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Solutions for Chapter 7.4: Advanced Counting Techniques

Discrete Mathematics and Its Applications | 6th Edition | ISBN: 9780073229720 | Authors: Kenneth Rosen

Full solutions for Discrete Mathematics and Its Applications | 6th Edition

ISBN: 9780073229720

Discrete Mathematics and Its Applications | 6th Edition | ISBN: 9780073229720 | Authors: Kenneth Rosen

Solutions for Chapter 7.4: Advanced Counting Techniques

Solutions for Chapter 7.4
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Textbook: Discrete Mathematics and Its Applications
Edition: 6
Author: Kenneth Rosen
ISBN: 9780073229720

This textbook survival guide was created for the textbook: Discrete Mathematics and Its Applications, edition: 6. Discrete Mathematics and Its Applications was written by and is associated to the ISBN: 9780073229720. Since 60 problems in chapter 7.4: Advanced Counting Techniques have been answered, more than 39773 students have viewed full step-by-step solutions from this chapter. Chapter 7.4: Advanced Counting Techniques includes 60 full step-by-step solutions. This expansive textbook survival guide covers the following chapters and their solutions.

Key Math Terms and definitions covered in this textbook
  • Big formula for n by n determinants.

    Det(A) is a sum of n! terms. For each term: Multiply one entry from each row and column of A: rows in order 1, ... , nand column order given by a permutation P. Each of the n! P 's has a + or - sign.

  • Change of basis matrix M.

    The old basis vectors v j are combinations L mij Wi of the new basis vectors. The coordinates of CI VI + ... + cnvn = dl wI + ... + dn Wn are related by d = M c. (For n = 2 set VI = mll WI +m21 W2, V2 = m12WI +m22w2.)

  • Column picture of Ax = b.

    The vector b becomes a combination of the columns of A. The system is solvable only when b is in the column space C (A).

  • Condition number

    cond(A) = c(A) = IIAIlIIA-III = amaxlamin. In Ax = b, the relative change Ilox III Ilx II is less than cond(A) times the relative change Ilob III lib IIĀ· Condition numbers measure the sensitivity of the output to change in the input.

  • Distributive Law

    A(B + C) = AB + AC. Add then multiply, or mUltiply then add.

  • Fourier matrix F.

    Entries Fjk = e21Cijk/n give orthogonal columns FT F = nI. Then y = Fe is the (inverse) Discrete Fourier Transform Y j = L cke21Cijk/n.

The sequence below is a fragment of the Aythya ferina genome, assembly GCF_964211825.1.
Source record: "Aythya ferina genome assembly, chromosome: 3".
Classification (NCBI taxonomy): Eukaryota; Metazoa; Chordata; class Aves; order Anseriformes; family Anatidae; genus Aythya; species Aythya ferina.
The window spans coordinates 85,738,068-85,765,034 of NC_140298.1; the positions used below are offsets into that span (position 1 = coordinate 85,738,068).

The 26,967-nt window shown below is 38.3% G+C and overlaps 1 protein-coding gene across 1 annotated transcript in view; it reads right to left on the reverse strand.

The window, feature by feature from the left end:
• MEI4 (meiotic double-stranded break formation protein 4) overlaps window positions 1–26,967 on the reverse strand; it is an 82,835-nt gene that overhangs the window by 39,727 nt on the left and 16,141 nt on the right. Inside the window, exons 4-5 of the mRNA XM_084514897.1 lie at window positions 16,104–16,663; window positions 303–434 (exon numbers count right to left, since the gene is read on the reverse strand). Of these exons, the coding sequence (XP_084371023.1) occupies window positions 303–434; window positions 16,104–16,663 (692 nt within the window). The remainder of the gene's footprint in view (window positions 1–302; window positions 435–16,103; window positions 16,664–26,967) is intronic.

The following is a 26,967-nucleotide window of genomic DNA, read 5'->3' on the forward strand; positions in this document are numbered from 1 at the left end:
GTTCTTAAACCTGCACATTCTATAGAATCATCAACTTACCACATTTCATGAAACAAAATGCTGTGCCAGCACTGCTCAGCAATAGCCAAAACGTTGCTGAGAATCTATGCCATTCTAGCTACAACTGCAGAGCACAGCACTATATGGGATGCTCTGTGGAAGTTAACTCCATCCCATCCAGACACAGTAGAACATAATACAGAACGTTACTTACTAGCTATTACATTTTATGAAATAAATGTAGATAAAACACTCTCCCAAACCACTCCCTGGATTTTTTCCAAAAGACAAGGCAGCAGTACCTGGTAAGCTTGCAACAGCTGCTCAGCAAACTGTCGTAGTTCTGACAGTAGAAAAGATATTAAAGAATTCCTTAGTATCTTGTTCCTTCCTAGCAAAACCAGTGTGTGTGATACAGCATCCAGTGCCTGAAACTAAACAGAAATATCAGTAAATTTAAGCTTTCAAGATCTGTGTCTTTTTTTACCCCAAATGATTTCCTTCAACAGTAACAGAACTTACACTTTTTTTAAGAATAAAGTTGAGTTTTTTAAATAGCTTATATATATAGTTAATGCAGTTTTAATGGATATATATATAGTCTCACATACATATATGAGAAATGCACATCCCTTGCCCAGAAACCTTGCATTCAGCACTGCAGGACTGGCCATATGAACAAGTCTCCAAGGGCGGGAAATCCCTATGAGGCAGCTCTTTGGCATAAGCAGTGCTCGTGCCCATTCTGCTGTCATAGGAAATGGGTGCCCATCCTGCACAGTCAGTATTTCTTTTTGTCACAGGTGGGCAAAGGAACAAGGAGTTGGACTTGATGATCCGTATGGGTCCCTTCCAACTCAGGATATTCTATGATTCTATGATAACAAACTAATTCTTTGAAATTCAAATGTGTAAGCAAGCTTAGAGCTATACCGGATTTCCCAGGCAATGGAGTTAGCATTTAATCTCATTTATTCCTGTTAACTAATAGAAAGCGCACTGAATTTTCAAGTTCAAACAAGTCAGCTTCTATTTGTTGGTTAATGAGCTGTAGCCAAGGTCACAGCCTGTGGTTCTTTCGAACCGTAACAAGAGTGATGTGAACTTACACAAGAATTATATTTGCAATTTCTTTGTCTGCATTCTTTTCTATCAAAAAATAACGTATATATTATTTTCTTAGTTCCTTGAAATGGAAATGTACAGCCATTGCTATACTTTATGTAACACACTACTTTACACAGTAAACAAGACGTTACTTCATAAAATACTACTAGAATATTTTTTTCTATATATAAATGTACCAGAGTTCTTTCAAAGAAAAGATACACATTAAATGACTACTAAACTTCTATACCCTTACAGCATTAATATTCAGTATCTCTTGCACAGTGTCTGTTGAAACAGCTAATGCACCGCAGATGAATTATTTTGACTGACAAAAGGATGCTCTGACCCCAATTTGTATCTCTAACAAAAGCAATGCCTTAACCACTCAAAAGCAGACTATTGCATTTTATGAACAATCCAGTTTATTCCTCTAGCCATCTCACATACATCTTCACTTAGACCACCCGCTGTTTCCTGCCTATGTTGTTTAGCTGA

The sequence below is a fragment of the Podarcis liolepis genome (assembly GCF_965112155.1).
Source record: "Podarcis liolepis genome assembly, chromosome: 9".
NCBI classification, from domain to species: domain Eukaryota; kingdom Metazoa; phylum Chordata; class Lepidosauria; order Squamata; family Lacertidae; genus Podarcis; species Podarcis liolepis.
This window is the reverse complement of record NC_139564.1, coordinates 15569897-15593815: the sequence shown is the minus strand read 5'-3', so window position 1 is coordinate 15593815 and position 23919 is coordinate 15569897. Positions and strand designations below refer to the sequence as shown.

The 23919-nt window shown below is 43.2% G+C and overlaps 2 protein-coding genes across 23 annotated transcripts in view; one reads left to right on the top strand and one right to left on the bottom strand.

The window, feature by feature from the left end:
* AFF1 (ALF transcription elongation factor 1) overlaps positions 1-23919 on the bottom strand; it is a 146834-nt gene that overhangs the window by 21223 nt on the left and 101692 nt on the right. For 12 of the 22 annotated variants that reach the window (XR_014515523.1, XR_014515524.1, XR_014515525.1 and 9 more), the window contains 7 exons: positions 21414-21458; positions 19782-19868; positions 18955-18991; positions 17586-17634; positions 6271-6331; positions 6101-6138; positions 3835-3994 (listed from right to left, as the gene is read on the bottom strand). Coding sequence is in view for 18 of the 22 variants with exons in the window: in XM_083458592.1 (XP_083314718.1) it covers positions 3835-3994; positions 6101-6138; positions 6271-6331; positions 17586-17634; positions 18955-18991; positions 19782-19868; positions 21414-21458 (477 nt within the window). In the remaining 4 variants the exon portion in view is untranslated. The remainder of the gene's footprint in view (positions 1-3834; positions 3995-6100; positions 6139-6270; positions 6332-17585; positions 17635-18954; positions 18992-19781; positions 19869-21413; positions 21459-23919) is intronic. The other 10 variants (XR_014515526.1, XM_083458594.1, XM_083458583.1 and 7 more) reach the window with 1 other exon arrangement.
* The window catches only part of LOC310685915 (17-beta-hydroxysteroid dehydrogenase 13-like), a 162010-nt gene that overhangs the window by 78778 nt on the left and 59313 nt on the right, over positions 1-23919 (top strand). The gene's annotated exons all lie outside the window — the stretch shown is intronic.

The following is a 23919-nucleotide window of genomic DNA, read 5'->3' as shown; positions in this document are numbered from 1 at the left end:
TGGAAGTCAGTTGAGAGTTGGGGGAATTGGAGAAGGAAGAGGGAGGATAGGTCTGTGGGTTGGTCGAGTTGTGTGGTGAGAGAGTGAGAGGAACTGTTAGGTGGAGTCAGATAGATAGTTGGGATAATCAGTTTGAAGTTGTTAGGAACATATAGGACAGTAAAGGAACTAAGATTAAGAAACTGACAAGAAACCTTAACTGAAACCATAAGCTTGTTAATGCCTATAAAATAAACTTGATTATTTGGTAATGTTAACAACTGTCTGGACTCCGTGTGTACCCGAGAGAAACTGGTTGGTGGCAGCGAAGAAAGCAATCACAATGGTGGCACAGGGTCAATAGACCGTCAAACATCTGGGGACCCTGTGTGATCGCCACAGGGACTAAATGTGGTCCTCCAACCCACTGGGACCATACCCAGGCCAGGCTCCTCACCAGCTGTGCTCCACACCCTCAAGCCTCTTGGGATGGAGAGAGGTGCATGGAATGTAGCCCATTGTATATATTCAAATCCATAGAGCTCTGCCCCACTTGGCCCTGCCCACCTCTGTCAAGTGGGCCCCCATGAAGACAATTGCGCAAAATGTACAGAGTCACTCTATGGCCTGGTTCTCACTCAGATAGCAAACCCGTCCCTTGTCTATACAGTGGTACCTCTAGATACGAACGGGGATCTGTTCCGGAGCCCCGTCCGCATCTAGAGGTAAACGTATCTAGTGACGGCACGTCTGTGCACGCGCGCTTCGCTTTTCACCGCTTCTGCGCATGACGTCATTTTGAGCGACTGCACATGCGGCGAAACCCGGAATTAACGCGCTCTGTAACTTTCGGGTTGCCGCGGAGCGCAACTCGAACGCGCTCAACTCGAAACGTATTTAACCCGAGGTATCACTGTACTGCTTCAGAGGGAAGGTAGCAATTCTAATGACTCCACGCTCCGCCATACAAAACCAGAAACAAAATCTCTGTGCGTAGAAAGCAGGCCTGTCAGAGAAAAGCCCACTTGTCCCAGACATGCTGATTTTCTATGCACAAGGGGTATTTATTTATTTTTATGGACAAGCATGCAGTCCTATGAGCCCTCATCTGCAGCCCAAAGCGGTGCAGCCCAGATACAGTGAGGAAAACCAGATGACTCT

• Full column rank r = n.

    Independent columns, N(A) = {O}, no free variables.

  • Hermitian matrix A H = AT = A.

    Complex analog a j i = aU of a symmetric matrix.

  • Length II x II.

    Square root of x T x (Pythagoras in n dimensions).

  • Linearly dependent VI, ... , Vn.

    A combination other than all Ci = 0 gives L Ci Vi = O.

  • Markov matrix M.

    All mij > 0 and each column sum is 1. Largest eigenvalue A = 1. If mij > 0, the columns of Mk approach the steady state eigenvector M s = s > O.

  • Multiplier eij.

    The pivot row j is multiplied by eij and subtracted from row i to eliminate the i, j entry: eij = (entry to eliminate) / (jth pivot).

  • Nilpotent matrix N.

    Some power of N is the zero matrix, N k = o. The only eigenvalue is A = 0 (repeated n times). Examples: triangular matrices with zero diagonal.

  • Normal matrix.

    If N NT = NT N, then N has orthonormal (complex) eigenvectors.

  • Particular solution x p.

    Any solution to Ax = b; often x p has free variables = o.

  • Right inverse A+.

    If A has full row rank m, then A+ = AT(AAT)-l has AA+ = 1m.

  • Saddle point of I(x}, ... ,xn ).

    A point where the first derivatives of I are zero and the second derivative matrix (a2 II aXi ax j = Hessian matrix) is indefinite.

  • Simplex method for linear programming.

    The minimum cost vector x * is found by moving from comer to lower cost comer along the edges of the feasible set (where the constraints Ax = b and x > 0 are satisfied). Minimum cost at a comer!

  • Toeplitz matrix.

    Constant down each diagonal = time-invariant (shift-invariant) filter.

  • Trace of A

    = sum of diagonal entries = sum of eigenvalues of A. Tr AB = Tr BA.

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